Dreaming is important
Dream outrageously and work hard to attain your goals, President Anderson tells students
Dream. Dream big, dream often, and dream of how you will solve problems of the world with your vision, persistence and unstoppable enthusiasm.
That was the challenge that President Loren J. Anderson gave to the first-year class, as well as all those assembled Tuesday at Pacific Lutheran University’s opening day Convocation ceremony.
PLU is a place “for dreaming, for imagining what might be and each year our campus is energized by those who dare to dream and act boldly, and in many cases, achieve the totally unexpected,” Anderson told the assembly of over 800 students, staff and faculty this week.
“We have a remarkable group of dreamers here.”
More to the point – Anderson highlighted two groups that took everyone by surprise this year as they gained national recognition for pursing to very diverse goals. One group chased Frisbees; the other sang on key before millions.
To wit, Anderson took time to honor PLU’s Ultimate Frisbee team, who won the national championship for ultimate Frisbee. Then Anderson moved on to honor a group of self-proclaimed geeks, the a cappella group PLUtonic, who through the YouTube voting won a slot on America’s Got Talent. The group sang before a viewing audience of 12 million in mid-August.
“I wanted you to meet these two groups because they are comprised of serious students who have also discovered that pursuing a great dream is just plain fun,” Anderson said.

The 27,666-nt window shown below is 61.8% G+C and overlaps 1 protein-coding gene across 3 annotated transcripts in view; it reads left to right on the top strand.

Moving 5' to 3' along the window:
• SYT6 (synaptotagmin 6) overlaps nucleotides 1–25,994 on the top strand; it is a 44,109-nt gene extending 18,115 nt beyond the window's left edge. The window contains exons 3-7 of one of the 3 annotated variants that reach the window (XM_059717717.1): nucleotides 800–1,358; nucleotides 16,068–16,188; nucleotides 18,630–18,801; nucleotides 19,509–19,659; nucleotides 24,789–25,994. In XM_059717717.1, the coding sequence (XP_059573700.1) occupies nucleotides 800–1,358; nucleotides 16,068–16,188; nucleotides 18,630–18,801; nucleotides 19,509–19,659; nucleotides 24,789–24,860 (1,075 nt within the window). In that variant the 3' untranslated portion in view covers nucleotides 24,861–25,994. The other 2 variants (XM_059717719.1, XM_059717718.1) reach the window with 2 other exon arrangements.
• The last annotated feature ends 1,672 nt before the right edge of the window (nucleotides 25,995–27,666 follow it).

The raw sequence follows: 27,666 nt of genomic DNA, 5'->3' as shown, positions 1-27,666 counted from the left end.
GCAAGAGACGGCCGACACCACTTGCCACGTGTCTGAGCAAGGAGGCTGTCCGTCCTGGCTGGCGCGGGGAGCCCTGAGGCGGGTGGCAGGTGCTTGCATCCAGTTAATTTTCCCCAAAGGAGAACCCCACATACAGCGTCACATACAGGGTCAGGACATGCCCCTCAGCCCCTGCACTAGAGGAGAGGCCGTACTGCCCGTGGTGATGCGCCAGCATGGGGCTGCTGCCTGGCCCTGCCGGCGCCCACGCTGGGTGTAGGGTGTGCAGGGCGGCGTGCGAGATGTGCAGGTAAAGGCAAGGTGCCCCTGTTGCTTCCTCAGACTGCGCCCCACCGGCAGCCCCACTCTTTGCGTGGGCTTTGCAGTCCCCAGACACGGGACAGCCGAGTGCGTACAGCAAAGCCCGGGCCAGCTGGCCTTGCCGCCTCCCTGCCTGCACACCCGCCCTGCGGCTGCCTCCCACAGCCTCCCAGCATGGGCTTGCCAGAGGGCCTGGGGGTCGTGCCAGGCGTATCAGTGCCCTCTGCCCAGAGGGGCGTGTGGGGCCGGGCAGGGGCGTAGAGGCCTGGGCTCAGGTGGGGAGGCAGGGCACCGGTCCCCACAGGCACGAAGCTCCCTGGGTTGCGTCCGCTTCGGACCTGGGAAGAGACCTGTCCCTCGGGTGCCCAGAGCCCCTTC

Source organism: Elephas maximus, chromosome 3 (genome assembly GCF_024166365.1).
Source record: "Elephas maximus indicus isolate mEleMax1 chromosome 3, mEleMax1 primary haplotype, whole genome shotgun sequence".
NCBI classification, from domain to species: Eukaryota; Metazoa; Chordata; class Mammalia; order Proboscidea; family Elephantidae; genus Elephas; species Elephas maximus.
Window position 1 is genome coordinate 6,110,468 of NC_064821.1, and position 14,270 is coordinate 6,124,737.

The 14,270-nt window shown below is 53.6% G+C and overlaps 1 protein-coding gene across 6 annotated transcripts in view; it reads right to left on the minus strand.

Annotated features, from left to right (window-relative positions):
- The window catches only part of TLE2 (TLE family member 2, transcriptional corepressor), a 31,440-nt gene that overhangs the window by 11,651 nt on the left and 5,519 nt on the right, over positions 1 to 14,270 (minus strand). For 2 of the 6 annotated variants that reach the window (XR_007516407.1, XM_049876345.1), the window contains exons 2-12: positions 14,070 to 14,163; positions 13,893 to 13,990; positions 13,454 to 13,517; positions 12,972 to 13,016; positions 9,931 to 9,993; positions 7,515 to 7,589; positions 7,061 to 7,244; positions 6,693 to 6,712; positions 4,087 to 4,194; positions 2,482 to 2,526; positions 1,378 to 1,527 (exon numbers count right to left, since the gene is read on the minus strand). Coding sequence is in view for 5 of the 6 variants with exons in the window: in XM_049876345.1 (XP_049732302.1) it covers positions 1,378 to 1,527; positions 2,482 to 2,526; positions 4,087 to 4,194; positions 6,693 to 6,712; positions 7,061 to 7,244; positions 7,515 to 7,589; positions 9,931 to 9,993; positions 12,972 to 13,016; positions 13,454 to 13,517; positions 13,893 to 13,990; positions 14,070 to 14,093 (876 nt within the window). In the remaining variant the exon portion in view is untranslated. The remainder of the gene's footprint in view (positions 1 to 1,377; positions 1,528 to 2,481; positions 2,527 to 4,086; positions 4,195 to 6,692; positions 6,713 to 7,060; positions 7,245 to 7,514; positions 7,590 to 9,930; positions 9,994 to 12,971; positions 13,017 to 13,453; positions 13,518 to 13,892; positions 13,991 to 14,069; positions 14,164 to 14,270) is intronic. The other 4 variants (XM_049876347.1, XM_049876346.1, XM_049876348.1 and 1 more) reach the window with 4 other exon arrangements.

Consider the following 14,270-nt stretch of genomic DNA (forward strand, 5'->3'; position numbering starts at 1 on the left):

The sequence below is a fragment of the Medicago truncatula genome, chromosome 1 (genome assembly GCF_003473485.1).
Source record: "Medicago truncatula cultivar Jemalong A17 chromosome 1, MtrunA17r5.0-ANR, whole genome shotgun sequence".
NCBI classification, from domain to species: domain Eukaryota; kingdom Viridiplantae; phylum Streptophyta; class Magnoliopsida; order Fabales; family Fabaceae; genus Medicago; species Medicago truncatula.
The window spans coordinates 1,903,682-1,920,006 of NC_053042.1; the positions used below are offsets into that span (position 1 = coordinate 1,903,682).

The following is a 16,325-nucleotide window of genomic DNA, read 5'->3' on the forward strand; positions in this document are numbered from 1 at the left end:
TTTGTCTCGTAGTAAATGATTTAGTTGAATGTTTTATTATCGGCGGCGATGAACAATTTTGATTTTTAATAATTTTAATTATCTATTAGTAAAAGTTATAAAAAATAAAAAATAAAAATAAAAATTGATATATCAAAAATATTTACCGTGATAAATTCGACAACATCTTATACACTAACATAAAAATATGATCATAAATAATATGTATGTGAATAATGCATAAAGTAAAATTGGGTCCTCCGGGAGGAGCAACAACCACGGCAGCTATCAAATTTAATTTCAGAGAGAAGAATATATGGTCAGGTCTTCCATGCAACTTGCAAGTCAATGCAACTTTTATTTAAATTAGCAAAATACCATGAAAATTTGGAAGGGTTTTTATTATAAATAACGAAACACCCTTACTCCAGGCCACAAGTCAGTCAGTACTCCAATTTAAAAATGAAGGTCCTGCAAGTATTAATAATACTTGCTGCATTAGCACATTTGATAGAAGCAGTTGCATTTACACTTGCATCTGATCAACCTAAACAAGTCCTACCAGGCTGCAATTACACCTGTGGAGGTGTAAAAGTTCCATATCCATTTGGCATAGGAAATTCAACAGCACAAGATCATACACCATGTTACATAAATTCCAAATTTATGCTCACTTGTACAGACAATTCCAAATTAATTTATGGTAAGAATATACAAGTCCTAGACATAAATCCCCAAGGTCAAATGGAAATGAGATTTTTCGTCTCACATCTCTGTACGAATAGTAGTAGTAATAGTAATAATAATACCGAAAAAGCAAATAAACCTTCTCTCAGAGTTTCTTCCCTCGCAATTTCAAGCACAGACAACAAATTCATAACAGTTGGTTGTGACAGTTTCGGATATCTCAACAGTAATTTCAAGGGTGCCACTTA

But he urged students to ponder serious dreams as well, as they start their college careers.
“This is a time to dream, to imagine and to plan and prepare for your future,” he told the first-year students. “College is not a place you come to stay, but it is a passage place, a preparing place.”
Anderson told of meeting the first-year students at the Gonyea House reception and recalled many had said they wanted to be teachers, engineers, nurses and businesses leaders. PLU is a place to begin moving those dreams toward reality, he said. Anderson also reminded the students that dreams don’t simply just “come true.” Often there is much work involved before the dream finally becomes a reality, he said.
Dreams require a commitment to excellence, testing the dream in the real-world environment and engaging the dream – or in other words, practice, practice, practice, he said.
Quoting from Malcolm Gladwell’s book “The Outliers,” Anderson said that very successful people don’t simply pop out of the box that way. But rather, they usually encounter a unique opportunity and work very hard at their craft. Before Bill Gates Jr. became a billionaire, he snuck out of his room to work at computers at his high school. The Beatles first booked gigs in dingy small clubs in Germany, for up to 12 hours a day, seven days a week.
He encouraged the students to find a topic, a passion that “really excites you, that taps into your passions and that…meets the world’s great need.”
“We have all been summoned to excel,” he concluded. “It is that great vision for your life that is at the heart of a PLU education. That is our dream today.”